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Coalbed Methane Study Finds More Gas in Shallower Coals

Going against conventional belief surrounding multizone completion success in coalbed methane wells, more natural gas and less water was found in the shallower coals of the wells tested, according to a study just completed by GST WellDog, a privately held natural gas development research and analysis firm that was tasked with developing coalbed methane development best practices.

The study demonstrated how technical evaluation of coalbed production potential can be used to produce more gas and less water from multizone wells. "We found that the reality of coalbed reservoirs contradicts the conventional wisdom when it comes to multizone completions," said GST WellDog CEO John M. Pope. "Our testing revealed a surprising result -- the shallower coals in this area hold more gas and less water. Clearly, with seam-by-seam testing it is possible to improve the water-gas production ratio for multizone wells and increase operator profit."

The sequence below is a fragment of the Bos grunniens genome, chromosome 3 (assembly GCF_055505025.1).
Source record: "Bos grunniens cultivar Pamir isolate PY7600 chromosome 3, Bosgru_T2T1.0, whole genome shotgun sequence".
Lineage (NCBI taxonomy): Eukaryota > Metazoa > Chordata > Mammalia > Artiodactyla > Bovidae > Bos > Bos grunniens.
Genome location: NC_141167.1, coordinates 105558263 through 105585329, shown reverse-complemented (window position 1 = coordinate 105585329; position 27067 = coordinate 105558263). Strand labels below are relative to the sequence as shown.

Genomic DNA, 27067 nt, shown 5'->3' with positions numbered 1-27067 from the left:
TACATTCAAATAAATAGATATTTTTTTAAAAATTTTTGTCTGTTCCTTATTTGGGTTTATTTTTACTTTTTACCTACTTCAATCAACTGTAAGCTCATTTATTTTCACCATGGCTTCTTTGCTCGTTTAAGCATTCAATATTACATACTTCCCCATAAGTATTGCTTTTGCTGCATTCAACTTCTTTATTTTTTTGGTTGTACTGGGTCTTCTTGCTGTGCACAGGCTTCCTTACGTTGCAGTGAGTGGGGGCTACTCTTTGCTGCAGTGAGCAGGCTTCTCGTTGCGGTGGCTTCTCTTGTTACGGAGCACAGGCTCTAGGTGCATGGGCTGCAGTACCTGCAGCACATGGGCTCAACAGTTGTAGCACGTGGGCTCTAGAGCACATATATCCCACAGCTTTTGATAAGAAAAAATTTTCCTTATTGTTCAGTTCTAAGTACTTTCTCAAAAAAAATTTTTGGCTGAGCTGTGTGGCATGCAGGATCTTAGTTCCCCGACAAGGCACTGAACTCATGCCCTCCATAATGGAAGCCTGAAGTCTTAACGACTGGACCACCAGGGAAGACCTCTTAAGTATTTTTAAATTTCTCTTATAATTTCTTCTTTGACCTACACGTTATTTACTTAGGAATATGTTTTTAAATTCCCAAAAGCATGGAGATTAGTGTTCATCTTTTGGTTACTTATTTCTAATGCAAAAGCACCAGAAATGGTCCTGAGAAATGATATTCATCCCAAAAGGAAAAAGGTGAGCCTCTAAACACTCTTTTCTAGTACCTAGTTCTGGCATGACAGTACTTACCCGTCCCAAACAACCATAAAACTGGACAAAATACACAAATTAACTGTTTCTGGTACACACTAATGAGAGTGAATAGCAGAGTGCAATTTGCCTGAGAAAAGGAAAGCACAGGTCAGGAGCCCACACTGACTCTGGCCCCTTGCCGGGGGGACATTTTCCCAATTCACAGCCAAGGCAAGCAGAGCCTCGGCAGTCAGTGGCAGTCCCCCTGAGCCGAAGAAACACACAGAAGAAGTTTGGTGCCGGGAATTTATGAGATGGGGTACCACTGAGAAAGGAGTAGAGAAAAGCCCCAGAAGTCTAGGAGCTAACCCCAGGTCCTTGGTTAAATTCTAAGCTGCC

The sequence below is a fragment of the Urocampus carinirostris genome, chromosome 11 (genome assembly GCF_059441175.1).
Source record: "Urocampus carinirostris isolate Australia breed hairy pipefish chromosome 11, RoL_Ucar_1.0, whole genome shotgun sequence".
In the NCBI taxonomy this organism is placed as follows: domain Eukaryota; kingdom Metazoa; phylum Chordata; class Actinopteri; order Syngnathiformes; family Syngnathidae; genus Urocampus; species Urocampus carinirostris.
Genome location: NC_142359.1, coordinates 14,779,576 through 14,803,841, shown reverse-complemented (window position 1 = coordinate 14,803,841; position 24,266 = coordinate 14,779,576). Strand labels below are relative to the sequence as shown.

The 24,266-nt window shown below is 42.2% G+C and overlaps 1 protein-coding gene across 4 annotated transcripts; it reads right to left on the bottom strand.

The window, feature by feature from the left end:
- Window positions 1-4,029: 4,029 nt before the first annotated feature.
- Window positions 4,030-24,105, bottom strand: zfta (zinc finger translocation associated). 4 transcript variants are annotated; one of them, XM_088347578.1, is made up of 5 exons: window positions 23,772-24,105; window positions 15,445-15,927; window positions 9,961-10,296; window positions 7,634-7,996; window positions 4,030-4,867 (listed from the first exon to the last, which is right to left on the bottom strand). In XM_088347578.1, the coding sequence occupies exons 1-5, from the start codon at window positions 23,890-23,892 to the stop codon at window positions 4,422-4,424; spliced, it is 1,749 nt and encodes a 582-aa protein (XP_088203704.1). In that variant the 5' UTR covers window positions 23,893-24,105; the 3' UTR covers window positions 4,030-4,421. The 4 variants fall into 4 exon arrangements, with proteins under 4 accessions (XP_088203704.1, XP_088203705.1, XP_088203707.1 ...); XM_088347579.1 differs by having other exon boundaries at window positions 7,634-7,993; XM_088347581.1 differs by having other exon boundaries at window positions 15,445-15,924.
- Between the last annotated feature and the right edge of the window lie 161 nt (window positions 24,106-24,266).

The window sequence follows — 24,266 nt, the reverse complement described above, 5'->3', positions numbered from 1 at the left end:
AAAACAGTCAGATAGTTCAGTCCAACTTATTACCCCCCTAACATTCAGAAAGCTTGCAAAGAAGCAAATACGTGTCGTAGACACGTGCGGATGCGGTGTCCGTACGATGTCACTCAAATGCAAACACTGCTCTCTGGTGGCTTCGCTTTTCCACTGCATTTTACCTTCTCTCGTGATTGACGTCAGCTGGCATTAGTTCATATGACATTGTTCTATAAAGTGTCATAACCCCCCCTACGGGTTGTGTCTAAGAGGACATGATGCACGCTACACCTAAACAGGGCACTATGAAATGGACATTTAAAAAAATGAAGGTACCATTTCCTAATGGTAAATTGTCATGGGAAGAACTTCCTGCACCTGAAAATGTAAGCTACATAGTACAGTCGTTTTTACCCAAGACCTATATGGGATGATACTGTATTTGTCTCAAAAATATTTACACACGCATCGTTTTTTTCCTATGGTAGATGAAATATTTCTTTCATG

The study, performed in partnership with Black Diamond Energy Inc. of Buffalo, WY, involved using technical evaluation of the production potentials of eight different coalbed methane seams to guide how 12 multizone wells intersecting those seams would be completed. Initial and offset production results were correlated to the reservoir tests in order to evaluate how detailed reservoir evaluation affected operator profit and water production from the field development.

The original research grant from the Stripper Well Consortium (SWC) was made to WellDog Inc., which received the bulk of the grant funding prior to its dissolution in December 2007. GST WellDog purchased essentially all of the assets of WellDog Inc. in November 2007 in order to preserve the benefits of that company's technologies.

SWC is an industry-driven consortium that is focused on the development, demonstration and deployment of new technologies needed to improve the production performance of natural gas and petroleum stripper wells. SWC is comprised of natural gas and petroleum producers, service companies, industry consultants, universities and industrial trade organizations. The Strategic Center for Natural Gas, the National Petroleum Technology Office and the New York State Energy Research and Development Authority provide base funding and guidance to the consortium.

A summary of the study is available at

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